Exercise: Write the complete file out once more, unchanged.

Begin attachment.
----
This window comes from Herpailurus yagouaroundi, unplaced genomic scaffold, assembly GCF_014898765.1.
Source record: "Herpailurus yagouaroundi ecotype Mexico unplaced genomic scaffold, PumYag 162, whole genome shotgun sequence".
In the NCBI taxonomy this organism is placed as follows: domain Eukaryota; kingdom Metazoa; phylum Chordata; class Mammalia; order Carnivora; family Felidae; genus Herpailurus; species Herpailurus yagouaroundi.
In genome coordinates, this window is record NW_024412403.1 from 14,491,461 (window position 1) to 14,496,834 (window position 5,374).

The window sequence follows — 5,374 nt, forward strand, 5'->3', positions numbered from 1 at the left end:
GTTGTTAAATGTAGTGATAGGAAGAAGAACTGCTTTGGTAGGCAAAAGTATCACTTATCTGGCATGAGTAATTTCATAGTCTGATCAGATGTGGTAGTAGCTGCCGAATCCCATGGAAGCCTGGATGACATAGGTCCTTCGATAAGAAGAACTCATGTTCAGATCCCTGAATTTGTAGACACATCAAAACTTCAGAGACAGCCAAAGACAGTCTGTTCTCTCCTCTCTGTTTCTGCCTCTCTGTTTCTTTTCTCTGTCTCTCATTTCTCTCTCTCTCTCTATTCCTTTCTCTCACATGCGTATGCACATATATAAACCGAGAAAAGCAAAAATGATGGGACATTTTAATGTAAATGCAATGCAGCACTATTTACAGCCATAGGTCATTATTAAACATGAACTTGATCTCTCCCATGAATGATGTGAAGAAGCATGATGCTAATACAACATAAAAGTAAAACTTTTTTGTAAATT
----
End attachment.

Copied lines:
This window comes from Herpailurus yagouaroundi, unplaced genomic scaffold, assembly GCF_014898765.1.
Source record: "Herpailurus yagouaroundi ecotype Mexico unplaced genomic scaffold, PumYag 162, whole genome shotgun sequence".
In the NCBI taxonomy this organism is placed as follows: domain Eukaryota; kingdom Metazoa; phylum Chordata; class Mammalia; order Carnivora; family Felidae; genus Herpailurus; species Herpailurus yagouaroundi.
In genome coordinates, this window is record NW_024412403.1 from 14,491,461 (window position 1) to 14,496,834 (window position 5,374).

The window sequence follows — 5,374 nt, forward strand, 5'->3', positions numbered from 1 at the left end:
GTTGTTAAATGTAGTGATAGGAAGAAGAACTGCTTTGGTAGGCAAAAGTATCACTTATCTGGCATGAGTAATTTCATAGTCTGATCAGATGTGGTAGTAGCTGCCGAATCCCATGGAAGCCTGGATGACATAGGTCCTTCGATAAGAAGAACTCATGTTCAGATCCCTGAATTTGTAGACACATCAAAACTTCAGAGACAGCCAAAGACAGTCTGTTCTCTCCTCTCTGTTTCTGCCTCTCTGTTTCTTTTCTCTGTCTCTCATTTCTCTCTCTCTCTCTATTCCTTTCTCTCACATGCGTATGCACATATATAAACCGAGAAAAGCAAAAATGATGGGACATTTTAATGTAAATGCAATGCAGCACTATTTACAGCCATAGGTCATTATTAAACATGAACTTGATCTCTCCCATGAATGATGTGAAGAAGCATGATGCTAATACAACATAAAAGTAAAACTTTTTTGTAAATT